W2 Reflection Post Prompt

Title: Write down the “race/s” you identify with and a health disparity that is disproportionately prevalence among that group.  (e.g. “Hypertension among African Americans”, “Cystic Fibrosis among White Americans”, “Cervical Cancer among Asian women”, etc)

Body: (300 words)

  • Insert a graph or image illustrating this health disparity [CITE YOUR SOURCE in Chicago style]
  • Explain the health disparity you chose in your title and explain why you think it is so prevalent among that group (genetic factors? social determinants?…) [CITE YOUR SOURCES in Chicago style]
  • Based on the materials from this week, explain the relationship between race, genetics, and health. Be thorough in your explanation and use examples from class.

Comment: (200 words)

  • Choose a post that identified a different health disparity in their title.
  • Read through their post and evaluate their explanation of the relationship between race, genetics and health? Is there something they didn’t consider? Did they mention something you wouldn’t have considered?
  • Tell them how useful you think racial categories are in clinical studies and offer them a better way of talking about racialized health disparities.

Category: “W2 Reflection”

Post Due: Friday 7/12

Comment Due: Sunday 7/14

This Post Has 2 Comments

  1. Hassan Ahsan says:

    HEALTH DISPARITIES IN MATERNAL CARE IN SOUTH ASIA

    Fig.1. © UNICEF/HQ04-1219/Vitale. Digital photo. Unicef.org. http://www.unicef.org/mdg/maternal.html. (accessed 12th July 2013).

    The health disparity I chose was the lack of adequate maternal health care for women in South East Asia. As a Pakistani American who lived several years in Pakistan, I not only identified with this race, but also experienced first hand the issue of poor maternal health. My mother suffered from premature labor and a traumatic C-section due to the lack of access to sanitation and basic needs such as electricity and quality medical training whilst living in that continent.

    According to 2010 statistics by the World Health Organization, the lifetime risk of death for a pregnant woman in Southern Asia is 1 in 160, which is a stark contrast to the risk of 1 in 3800 for a pregnant woman living in a developed region. (1)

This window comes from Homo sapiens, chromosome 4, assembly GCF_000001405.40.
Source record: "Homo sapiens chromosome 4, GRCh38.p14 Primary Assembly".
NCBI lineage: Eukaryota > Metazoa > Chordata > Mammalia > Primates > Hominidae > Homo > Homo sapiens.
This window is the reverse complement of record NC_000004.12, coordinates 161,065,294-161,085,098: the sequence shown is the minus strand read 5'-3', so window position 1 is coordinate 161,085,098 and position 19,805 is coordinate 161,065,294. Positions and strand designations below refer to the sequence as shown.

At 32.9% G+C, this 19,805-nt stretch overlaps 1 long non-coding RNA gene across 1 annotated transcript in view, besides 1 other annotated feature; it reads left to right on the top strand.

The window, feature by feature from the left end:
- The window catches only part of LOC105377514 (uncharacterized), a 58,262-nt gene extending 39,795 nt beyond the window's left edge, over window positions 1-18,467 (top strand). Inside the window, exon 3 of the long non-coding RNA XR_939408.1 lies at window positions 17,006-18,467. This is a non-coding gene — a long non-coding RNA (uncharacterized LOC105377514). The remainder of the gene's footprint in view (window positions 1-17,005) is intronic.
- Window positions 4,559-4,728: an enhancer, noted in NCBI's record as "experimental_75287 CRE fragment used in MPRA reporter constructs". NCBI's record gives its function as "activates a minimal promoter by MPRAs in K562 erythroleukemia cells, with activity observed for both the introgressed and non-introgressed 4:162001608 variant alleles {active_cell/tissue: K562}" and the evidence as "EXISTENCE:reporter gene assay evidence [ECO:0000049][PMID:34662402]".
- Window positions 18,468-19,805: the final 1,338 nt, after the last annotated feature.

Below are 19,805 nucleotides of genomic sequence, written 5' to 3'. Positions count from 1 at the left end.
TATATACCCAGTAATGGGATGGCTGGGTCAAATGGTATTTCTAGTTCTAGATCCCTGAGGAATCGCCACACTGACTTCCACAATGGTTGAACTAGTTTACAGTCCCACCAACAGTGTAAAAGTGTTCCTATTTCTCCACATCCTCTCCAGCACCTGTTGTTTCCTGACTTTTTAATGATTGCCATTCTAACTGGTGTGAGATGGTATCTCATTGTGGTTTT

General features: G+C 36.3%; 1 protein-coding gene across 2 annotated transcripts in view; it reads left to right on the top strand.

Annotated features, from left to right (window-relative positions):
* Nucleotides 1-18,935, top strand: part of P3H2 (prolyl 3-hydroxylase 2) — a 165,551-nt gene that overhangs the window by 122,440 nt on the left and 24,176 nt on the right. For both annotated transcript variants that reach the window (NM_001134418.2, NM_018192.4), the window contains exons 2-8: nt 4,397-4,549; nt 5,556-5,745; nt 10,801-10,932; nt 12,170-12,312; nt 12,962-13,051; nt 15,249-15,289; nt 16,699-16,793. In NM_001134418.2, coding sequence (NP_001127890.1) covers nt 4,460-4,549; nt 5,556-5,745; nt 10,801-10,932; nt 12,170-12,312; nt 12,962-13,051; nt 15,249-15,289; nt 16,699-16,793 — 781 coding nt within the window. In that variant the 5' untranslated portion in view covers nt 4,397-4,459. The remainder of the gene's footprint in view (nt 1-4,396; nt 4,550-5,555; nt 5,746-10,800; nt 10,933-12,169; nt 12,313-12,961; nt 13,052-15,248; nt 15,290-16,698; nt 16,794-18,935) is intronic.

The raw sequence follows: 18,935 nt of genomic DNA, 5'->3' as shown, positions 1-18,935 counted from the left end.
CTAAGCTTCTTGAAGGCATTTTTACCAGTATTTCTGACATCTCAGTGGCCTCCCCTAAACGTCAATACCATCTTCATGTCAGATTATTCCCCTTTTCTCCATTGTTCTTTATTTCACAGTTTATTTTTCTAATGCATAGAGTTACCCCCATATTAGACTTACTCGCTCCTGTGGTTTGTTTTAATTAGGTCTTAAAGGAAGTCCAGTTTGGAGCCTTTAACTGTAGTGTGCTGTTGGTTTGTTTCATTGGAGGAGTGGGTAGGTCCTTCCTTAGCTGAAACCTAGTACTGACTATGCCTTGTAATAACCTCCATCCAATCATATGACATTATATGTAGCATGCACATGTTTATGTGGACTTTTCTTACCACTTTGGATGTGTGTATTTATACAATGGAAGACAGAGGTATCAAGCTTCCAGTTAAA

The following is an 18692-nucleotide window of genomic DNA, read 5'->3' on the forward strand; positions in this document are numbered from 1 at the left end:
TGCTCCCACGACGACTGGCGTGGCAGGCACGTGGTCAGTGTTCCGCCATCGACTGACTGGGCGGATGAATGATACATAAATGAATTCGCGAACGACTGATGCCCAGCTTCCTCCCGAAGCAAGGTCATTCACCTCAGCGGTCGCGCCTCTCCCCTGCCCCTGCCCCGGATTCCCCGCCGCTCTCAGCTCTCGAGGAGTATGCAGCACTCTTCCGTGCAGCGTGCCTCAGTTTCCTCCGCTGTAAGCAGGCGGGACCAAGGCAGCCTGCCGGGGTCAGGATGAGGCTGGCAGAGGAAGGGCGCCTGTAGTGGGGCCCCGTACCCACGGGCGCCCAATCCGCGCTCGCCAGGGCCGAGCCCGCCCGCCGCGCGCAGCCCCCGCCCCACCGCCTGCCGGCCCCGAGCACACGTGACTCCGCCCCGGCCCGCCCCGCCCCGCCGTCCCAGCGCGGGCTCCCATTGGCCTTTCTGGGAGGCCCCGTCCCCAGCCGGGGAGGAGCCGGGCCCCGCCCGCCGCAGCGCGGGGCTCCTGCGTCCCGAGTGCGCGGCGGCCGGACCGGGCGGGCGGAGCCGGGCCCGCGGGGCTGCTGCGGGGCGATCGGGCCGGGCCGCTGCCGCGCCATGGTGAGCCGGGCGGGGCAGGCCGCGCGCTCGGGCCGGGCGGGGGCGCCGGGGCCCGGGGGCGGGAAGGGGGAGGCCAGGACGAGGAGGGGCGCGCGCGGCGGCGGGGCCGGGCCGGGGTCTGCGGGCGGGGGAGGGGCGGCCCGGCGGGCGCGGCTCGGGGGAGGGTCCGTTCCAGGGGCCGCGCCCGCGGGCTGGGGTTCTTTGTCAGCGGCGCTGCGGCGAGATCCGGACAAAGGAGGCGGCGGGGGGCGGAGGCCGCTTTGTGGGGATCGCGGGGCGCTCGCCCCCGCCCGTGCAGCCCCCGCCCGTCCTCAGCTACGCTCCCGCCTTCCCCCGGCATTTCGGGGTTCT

Some of the reasons that women face problems are connected to the country’s economic climate. The majority of South Asian countries are third world countries. Those not in that category would still be classified as developing nations. This means that such countries lack the resources to provide basic needs to their citizens such as sanitation, healthy foods and clean water and regular electricity.

    It also appears that gender and class play an important factor in the high levels of maternal health disparity among South Asian women. A research conducted by Zubia Mumtaz et al suggests that a woman’s social class affects her access to maternal health due to class-based marginalization by health care providers (2)

    A person’s race will impact their genetics and health and as the speaker Dorothy Roberts says, genetic race is a scientific truth according to general scientists. Your genetic race will dictate your body’s ability to control how healthy it can maintain itself. In one of the videos, it was shown how genetic health adapts to culture and environment. A couple that lived in Africa learned that their genetics mutated to adapt to the risk of anemia. That genetic mutation individually protected both the mother and father from the adverse risks of malaria but unfortunately one of their children inherited that gene from both parents causing her to suffer from sickle cell anemia. So an individual genetic mutation because a dangerous disease when doubled, demonstrating the complex relationship between race, genetics and health.

    1. “Trends in Maternal Mortality: 1990 to 2010.” http://www.who.int/en/. 2012. Accessed July 12, 2013. http://whqlibdoc.who.int/publications/2012/9789241503631_eng.pdf.

    2. Mumtaz, Zubia, Sarah Salway, Laura Shanner, Shakila Zaman, and Lori Laing. “Addressing Disparities in Maternal Health Care in Pakistan: Gender, Class and Exclusion.” BMC Pregnancy and Childbirth 12, no. 80 (August 7, 2012). Accessed July 12, 2013. doi:10.1186/1471-2393-12-80.

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